Is the Antikythera Mechanism an Ancient Computer?

Fagjun | Published 2017-05-31 10:07

One of the gears of the mechanism
[Photo by Louisa Gouliamaki/AFP/Getty Images]

The Antikythera mechanism has been the stuff of a lot of theories—some logical, and some not so logical. It turns out that the truth about this ancient artifact is just as amazing as some of the more outlandish theories.

Archaeologist Valerios Stais found the artifact in a piece of rock from the Antikythera shipwreck. The wreck was named after the Antikythera island in Greece, where the wreck was found. The ship dated back to around the first century BC, and it had artifacts that dated back to the fourth century BC.

One of the artifacts in the ship was the famous Antikythera mechanism, which has baffled people since its discovery. Its design seemed to be too sophisticated for the era it was from. The mechanism was a stack of gears that had a surprisingly precise calibration. Thus, a lot of theories on what the mechanism was and what it did sprouted.

What Did the Antikythera Mechanism Do?

A fragment of the mechanism has a scale that deals with the 12 zodiac signs.
[Photo by Brett Seymour/WHOI]

Scientists are still trying to get to the bottom of the mystery of the highly advanced ancient artifact. At first glance, scientists were able to surmise that the mechanism must have served as some kind of calculator, clock, or calendar. Derek J. de Solla Price, a science historian at Princeton University, analyzed the mechanism in 1959. Price concluded that the mechanism enabled users to predict the positioning of stars and planets in accordance with the month.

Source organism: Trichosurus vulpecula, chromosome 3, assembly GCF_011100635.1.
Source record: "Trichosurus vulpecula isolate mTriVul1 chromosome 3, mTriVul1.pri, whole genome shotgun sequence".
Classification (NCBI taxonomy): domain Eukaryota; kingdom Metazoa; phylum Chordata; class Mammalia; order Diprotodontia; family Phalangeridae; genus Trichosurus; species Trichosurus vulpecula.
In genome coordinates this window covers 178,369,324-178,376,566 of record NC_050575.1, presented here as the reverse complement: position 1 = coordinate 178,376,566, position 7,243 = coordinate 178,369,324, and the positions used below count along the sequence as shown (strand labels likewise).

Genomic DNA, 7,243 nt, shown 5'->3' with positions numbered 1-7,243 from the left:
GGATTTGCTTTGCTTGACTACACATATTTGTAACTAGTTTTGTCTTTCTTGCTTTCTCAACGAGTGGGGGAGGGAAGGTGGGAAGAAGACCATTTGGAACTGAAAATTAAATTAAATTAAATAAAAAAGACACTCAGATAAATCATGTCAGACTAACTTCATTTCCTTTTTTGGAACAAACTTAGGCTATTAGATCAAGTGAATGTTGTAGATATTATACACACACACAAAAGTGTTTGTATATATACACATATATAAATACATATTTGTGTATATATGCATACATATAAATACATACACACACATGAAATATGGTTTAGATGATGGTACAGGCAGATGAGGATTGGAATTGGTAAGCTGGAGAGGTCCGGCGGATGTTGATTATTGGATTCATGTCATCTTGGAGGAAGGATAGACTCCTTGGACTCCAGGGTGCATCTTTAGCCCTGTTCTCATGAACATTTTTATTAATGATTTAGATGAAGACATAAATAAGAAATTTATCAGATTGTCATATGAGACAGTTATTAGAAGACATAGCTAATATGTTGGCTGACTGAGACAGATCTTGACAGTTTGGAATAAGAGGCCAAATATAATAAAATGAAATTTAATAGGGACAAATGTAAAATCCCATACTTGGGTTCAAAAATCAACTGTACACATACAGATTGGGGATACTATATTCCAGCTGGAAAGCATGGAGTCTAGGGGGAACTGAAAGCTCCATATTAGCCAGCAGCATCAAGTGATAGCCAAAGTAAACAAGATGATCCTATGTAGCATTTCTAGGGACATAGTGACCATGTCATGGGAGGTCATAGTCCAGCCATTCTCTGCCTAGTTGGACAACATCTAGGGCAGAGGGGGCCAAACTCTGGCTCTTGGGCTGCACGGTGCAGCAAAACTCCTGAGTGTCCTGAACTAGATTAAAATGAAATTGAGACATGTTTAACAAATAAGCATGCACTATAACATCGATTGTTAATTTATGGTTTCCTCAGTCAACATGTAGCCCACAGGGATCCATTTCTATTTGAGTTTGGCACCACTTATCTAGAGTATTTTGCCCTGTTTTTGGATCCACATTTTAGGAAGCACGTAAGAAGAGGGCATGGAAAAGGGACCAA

One main gear in the mechanism represents the calendar year. Other smaller gears indicate the movements of the planets, the sun, and the moon. Moving the main calendar gear will allow the user to approximate the positions of celestial bodies. Basically, the mechanism was able to perform a number of mathematical calculations with just a little input from the user. The “programming” of the mechanism lies in the mathematical ratios of the gears themselves.

About a century after Valerios Stais discovered the Antikythera mechanism, scientists found something groundbreaking. X-rays revealed that there were actually inscriptions on some parts of the mechanism. These inscriptions formed a kind of instruction manual that explained how the mechanism worked and what it did.

Scientists discovered that the mechanism once had small orbs that moved across the face of the mechanism. The orbs represented the planets Mercury, Venus, Mars, Saturn, and Jupiter. It turns out that the mechanism can also function as a solar calendar as well as a lunar calendar. The mechanism as also able to count the days down to the next big Greek sporting event, like the Olympics.

Human Genius

A 2007 reconstruction of the mechanism
[Photo by Mogi Vicentini]

Thus, we now know how people used the Antikythera mechanism, and what it information it yielded. What we still don't know is who used the device. The other aspects of its purpose are also still unknown. We don't know yet if the mechanism had been a teaching tool, or if it was a tool in a scientific lab.

However, what we can be quite sure of is the extent of human genius. The Antikythera mechanism is an example of how human ingenuity can produce something amazing and ahead of its time. Ancient humans may have known less than we do at present, but it's amazing how much they were able to do with what they knew.

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